Figure 3: Top Autonomous Driving Innovators (2010 – 2015)

 

tr-automotive-report-fig3

Source: Thomson Reuters Derwent World Patents Index

Bosch (Germany) is the lone European company in the top five, while the United States has one representative in the top 10 – General Motors – which is ninth on the list. Google ranks 19th in the world, followed by Ford, which secured the 20th spot. Overall, Asia has 11 of the world’s top 20 autonomous-driving innovators.

Telematics: ‘Connected’ Vehicle Technology Gains Momentum

The field of telematics, which enables Wi-Fi-style communications in vehicles and powers the sensors that facilitate self-driving automobiles, made a prominent debut after stealing the stage at CES this year. Companies as diverse as General Motors, LG and United Parcel Service (UPS) are actively patenting in this area, as shown in Figure 4. However, it is GM that takes the lead by a longshot, with more than 70 percent more activity than its nearest competitor, Hyundai.

Figure 4: Top Telematics Innovators (2010 – 2015)

 

Source: Thomson Reuters Derwent World Patents Index

Source: Thomson Reuters Derwent World Patents Index

The outlier here is Apple. It has just one invention overall across all areas of self-driving innovation, and that invention is in telematics, covering the time period from 2010 – October 2015. Despite what headlines project, the iCar looks to be more anonymous than autonomous, at least in the short term.

The Road to Relaxing Driving

Autonomous cars are here, albeit in their very early phases, and will continue to evolve over the coming decade. But where they go from this infancy stage to the mass market will be determined by which companies hold the most R&D in the area. While organizations like Google and Apple receive a lot of headline print, it is really the established automotive players that are paving the way. This opens the door for partnership opportunities galore, between auto manufacturers and techs to leverage their respective assets and expertise, such as the reported partnership between Ford and Amazon announced in January. There is still plenty of time for the market to shift, but our forecast shows that the roads are more apt to have the likes of autonomous Toyotas and Hyundais before we see a tech company completely disrupt the space.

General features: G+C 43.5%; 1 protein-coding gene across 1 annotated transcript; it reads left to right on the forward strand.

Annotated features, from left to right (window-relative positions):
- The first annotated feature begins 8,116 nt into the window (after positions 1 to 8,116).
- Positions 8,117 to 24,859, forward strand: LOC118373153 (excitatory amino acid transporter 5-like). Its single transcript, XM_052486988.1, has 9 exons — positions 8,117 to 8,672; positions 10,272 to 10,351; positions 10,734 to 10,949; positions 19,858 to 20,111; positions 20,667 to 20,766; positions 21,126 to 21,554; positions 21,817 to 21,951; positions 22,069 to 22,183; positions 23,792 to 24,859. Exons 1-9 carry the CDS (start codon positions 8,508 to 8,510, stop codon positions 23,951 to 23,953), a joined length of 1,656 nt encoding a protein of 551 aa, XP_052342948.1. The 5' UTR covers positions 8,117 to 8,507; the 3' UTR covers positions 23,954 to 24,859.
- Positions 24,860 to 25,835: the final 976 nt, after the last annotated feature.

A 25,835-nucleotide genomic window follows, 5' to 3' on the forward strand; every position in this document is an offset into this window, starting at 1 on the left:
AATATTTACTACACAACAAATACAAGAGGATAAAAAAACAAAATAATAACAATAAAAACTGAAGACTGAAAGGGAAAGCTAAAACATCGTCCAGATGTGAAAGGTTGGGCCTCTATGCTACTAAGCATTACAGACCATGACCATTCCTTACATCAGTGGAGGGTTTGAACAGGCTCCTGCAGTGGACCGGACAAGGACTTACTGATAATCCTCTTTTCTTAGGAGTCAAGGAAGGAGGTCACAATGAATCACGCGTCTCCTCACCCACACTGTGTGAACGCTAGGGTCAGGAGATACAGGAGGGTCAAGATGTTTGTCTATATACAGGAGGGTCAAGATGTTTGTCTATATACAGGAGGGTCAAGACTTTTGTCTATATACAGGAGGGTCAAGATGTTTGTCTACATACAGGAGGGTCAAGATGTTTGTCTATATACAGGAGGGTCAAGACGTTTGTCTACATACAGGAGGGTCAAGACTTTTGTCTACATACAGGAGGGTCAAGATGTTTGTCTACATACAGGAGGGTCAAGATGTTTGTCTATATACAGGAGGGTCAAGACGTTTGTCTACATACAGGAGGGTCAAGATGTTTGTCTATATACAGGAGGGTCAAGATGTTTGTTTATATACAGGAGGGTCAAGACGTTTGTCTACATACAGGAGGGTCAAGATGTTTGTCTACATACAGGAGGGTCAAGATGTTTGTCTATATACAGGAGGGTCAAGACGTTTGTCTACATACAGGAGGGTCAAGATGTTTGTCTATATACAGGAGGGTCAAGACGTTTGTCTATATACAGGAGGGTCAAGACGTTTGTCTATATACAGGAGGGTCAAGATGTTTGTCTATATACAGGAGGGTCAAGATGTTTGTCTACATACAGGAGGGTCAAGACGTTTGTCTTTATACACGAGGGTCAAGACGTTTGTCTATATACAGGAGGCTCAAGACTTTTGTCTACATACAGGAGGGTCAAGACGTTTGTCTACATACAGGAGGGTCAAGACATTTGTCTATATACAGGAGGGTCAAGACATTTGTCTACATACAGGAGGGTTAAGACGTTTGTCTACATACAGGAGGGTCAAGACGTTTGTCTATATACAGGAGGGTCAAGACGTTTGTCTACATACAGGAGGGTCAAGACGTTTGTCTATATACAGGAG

The Author

Laura Gaze

Laura Gaze is director of thought leadership and public relations for the IP & Science business of Thomson Reuters. She has 15 years of experience working in various facets of intellectual property, and is charged with extracting meaningful business insights from the Thomson Reuters data collections. She leads the business’s annual Top 100 Global Innovators program, and has raised the profile of innovation within the organization.

Prior to joining Thomson Reuters, Laura built her career in marketing and public relations, having worked in the high tech, publishing, manufacturing and financial services sectors. She is a graduate of the College of the Holy Cross in Worcester, Massachusetts.